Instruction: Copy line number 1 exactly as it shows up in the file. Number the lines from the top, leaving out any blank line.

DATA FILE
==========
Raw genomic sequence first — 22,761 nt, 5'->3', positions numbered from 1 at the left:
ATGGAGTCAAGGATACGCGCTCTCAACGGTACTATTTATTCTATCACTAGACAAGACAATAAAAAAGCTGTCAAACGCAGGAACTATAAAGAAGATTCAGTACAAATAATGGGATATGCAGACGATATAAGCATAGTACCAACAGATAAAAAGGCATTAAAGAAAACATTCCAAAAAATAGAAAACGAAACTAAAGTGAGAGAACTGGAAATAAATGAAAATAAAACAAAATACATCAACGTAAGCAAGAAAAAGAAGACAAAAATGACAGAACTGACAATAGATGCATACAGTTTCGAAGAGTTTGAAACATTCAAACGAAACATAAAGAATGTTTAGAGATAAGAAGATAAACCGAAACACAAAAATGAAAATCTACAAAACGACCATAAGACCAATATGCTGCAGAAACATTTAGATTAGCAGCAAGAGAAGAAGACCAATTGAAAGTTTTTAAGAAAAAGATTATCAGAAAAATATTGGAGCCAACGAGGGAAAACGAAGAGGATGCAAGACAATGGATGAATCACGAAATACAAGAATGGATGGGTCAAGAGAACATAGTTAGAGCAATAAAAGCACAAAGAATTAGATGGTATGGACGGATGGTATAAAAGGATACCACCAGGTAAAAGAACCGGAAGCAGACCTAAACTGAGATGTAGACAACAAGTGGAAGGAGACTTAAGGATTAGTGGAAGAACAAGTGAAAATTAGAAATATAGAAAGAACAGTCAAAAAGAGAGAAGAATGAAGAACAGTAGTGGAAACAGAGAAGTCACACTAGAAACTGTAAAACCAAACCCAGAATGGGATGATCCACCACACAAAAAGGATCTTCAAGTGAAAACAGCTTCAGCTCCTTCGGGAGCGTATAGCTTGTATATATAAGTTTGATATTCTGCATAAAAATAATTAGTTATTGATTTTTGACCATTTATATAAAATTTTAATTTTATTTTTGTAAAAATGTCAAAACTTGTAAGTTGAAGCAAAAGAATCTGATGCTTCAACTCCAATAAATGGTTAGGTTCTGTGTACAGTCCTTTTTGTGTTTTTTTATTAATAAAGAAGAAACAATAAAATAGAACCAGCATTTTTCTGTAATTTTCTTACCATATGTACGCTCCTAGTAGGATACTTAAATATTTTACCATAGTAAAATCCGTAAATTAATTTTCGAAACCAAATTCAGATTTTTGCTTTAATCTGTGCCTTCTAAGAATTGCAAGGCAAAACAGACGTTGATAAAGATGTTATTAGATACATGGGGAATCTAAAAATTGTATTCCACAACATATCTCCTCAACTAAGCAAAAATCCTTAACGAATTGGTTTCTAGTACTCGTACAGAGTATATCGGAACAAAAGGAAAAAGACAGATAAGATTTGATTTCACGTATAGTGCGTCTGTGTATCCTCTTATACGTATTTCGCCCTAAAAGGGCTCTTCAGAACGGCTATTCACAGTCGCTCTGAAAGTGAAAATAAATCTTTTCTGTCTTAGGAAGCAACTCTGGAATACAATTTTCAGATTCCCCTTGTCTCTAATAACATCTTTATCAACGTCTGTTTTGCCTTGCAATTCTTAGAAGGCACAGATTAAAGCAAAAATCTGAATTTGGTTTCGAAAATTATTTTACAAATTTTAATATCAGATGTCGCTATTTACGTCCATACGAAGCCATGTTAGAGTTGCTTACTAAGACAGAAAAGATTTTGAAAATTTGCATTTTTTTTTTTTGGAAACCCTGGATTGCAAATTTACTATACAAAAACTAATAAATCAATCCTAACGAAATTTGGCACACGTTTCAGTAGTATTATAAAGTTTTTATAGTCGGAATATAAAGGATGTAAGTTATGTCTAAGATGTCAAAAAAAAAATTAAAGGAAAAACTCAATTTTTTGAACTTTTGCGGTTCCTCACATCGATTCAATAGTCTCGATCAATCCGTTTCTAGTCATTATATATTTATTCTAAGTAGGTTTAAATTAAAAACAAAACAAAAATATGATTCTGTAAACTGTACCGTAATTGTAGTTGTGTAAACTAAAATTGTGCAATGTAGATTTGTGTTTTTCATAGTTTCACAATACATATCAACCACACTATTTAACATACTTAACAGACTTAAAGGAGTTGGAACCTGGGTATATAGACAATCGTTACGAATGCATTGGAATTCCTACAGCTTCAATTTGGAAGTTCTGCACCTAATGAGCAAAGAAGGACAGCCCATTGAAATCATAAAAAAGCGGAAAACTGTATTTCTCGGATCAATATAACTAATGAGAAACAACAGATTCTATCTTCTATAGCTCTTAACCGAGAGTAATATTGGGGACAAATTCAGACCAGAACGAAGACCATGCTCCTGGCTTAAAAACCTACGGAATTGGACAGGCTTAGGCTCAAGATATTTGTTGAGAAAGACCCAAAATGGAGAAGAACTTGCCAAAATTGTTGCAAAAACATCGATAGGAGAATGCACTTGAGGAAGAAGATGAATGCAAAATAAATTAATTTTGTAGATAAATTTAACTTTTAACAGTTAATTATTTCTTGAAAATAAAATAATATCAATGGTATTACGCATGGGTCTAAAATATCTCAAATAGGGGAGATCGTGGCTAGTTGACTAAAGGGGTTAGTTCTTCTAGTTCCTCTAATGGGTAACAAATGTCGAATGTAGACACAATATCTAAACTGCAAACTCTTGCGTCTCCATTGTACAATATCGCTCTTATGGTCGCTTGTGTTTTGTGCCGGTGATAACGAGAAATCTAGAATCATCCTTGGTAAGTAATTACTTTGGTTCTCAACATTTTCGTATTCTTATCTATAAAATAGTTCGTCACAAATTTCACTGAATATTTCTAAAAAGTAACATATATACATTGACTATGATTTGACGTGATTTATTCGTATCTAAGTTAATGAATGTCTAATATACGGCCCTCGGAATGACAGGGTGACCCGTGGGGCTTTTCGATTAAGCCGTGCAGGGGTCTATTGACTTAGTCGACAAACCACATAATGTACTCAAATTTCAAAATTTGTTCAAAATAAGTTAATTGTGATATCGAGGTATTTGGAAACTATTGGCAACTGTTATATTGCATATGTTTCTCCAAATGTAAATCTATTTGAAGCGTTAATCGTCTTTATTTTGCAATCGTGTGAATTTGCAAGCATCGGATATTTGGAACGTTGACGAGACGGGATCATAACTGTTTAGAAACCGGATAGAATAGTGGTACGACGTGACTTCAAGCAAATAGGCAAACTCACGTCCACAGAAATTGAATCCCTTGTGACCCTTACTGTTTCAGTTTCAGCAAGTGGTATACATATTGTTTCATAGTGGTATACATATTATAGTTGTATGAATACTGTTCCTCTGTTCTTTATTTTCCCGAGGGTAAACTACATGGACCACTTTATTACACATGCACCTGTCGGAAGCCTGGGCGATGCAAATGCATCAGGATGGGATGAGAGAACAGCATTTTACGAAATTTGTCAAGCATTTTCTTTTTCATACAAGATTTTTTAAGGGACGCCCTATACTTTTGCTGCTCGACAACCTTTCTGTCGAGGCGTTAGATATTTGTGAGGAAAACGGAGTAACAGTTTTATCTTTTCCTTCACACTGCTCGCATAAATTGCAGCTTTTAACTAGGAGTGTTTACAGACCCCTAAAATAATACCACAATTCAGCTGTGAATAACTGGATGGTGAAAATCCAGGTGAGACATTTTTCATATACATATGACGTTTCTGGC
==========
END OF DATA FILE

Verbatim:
Raw genomic sequence first — 22,761 nt, 5'->3', positions numbered from 1 at the left: